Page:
Written reports by expert witnesses who are scheduled to testify need not be filed with the court unless a party files a motion requesting a Daubert hearing. In that event, written reports of the expert witnesses being challenged should be filed with the court at least five (5) days prior to the Daubert hearing.
Preferences regarding the submission of trial briefs by counsel.
Per Judge Varlan's scheduling order, trial briefs should be submitted to the Court at least seven (7) days before trial.
Counsel participation in voir dire.
Judge Varlan will conduct preliminary voir dire in both civil and criminal cases but allows counsel to conduct additional voir dire. Counsel shall be given latitude in conducting the voir dire so long as the voir dire does not become repetitious or overly intrusive. Once voir dire is completed, counsel submit their challenges to the Court on a form provided by the courtroom deputy. "Back-striking" is not permitted.
Time limits for opening and closing statements at trial.
Judge Varlan typically has no set time limits for opening statements but expects attorneys to be reasonable with respect to the consumption of time. The Court will establish a limit on closing statements at trial.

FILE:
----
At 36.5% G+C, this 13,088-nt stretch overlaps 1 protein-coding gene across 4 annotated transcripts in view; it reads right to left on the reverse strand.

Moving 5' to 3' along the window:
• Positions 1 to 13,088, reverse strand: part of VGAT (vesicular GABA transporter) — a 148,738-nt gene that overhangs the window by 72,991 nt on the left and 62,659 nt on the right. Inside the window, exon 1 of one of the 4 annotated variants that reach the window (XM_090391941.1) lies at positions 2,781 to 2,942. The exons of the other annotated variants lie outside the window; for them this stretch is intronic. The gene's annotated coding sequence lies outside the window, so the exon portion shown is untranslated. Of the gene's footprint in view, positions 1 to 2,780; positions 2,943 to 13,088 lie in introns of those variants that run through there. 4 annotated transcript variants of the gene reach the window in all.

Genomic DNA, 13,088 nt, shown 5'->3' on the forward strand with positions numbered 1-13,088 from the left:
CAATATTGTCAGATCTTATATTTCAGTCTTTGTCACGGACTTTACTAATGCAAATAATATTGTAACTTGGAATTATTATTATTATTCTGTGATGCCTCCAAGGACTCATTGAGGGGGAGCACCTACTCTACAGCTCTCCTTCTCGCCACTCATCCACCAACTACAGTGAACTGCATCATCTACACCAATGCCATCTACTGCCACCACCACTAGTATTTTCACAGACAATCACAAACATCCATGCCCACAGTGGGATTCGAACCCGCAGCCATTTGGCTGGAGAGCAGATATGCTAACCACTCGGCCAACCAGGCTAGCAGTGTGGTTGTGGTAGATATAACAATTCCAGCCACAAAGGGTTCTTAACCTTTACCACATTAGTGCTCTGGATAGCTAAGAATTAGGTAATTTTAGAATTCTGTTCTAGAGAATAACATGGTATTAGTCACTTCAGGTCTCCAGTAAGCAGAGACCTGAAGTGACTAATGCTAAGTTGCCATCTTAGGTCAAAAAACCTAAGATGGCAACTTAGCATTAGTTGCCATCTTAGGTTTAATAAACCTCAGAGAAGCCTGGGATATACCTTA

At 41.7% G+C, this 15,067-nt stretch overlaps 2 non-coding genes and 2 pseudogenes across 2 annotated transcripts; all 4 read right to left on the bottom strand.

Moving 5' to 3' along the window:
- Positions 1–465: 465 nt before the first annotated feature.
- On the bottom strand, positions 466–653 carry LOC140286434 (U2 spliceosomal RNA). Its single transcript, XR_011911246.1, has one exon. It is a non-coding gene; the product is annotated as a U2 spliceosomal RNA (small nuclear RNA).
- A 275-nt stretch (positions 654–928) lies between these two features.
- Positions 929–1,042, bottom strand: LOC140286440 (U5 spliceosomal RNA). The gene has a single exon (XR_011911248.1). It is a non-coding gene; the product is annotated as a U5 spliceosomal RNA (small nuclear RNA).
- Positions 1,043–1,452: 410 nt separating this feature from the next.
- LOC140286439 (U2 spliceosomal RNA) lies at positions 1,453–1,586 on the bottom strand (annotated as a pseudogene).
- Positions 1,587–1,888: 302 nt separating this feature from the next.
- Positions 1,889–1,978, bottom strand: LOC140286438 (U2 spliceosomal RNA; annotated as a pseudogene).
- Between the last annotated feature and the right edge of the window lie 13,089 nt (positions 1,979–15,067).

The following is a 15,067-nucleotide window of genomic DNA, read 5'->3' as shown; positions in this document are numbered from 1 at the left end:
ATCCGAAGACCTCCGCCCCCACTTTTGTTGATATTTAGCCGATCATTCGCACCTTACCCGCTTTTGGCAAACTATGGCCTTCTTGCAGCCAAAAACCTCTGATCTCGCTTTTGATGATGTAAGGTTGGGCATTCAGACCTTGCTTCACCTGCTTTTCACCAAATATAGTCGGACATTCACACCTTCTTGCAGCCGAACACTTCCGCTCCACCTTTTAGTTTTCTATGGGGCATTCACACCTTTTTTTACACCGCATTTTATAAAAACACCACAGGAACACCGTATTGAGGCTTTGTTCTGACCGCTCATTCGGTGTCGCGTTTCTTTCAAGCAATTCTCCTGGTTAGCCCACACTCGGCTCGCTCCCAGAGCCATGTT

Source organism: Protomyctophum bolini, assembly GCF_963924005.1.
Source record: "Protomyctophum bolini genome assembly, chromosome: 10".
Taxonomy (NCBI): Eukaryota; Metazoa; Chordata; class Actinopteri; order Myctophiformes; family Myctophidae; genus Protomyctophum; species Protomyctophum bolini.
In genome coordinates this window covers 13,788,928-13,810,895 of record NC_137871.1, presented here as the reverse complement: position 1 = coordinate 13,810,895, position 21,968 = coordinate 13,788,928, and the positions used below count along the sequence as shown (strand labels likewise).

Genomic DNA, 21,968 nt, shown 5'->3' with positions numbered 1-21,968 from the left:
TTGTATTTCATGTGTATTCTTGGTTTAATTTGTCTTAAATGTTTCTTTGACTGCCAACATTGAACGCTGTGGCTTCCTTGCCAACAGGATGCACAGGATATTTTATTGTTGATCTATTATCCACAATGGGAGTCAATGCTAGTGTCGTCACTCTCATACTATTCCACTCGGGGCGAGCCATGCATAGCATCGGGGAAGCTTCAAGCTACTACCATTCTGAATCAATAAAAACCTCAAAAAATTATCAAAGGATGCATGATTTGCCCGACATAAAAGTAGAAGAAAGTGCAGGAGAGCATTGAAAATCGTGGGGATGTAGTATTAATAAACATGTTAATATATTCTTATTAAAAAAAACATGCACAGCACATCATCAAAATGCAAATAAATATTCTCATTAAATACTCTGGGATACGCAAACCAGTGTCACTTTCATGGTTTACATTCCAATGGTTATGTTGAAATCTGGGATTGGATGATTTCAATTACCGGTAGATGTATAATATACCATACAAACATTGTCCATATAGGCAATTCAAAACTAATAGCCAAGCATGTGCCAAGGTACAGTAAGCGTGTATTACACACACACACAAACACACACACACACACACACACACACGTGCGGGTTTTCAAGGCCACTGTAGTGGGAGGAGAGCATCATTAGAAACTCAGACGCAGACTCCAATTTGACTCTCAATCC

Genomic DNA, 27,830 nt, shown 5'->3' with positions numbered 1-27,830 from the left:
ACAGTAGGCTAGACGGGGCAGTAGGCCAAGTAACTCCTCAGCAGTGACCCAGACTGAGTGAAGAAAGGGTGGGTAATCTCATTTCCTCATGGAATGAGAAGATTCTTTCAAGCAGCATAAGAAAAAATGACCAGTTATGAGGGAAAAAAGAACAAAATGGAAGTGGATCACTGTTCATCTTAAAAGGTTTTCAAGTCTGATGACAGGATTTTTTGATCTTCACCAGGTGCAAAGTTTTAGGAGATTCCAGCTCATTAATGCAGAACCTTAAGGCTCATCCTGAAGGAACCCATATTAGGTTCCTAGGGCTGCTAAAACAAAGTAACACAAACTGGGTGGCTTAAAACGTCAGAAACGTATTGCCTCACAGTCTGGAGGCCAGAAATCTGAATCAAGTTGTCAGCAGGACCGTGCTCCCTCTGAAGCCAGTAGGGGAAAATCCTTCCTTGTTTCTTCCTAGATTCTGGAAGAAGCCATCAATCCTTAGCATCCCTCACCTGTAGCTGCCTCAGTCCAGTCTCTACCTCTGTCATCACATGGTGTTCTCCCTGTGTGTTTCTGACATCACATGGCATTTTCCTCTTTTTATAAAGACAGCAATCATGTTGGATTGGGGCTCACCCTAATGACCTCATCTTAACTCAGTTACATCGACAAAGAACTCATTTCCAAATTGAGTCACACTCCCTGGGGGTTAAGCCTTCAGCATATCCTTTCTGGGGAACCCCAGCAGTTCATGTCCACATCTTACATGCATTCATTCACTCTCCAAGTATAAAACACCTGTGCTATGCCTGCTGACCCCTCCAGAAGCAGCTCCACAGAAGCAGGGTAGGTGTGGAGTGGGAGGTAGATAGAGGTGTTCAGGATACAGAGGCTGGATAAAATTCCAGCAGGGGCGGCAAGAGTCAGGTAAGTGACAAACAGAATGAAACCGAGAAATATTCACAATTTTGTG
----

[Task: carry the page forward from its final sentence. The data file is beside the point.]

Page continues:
Preference for counsel to examine witnesses from counsel table or elsewhere, including whether you prefer counsel to remain seated while examining witnesses.
See Local Rule 83.3.
Whether more than one attorney may handle trial for a party.
Yes; however, only one attorney for a party should examine or cross-examine a particular witness.
Preference for handling sidebar conferences.
Such conferences should be kept to a minimum. Counsel should strive to raise matters that may require a sidebar in conjunction with breaks during trial, when the jury is out of the courtroom, and should also notify the courtroom deputy as the need to address an issue approaches.
Preference or requirements for introducing videotaped testimony.
The courtroom deputy clerk should be given advance notice that a party intends to introduce videotaped testimony so that the equipment will be available as needed.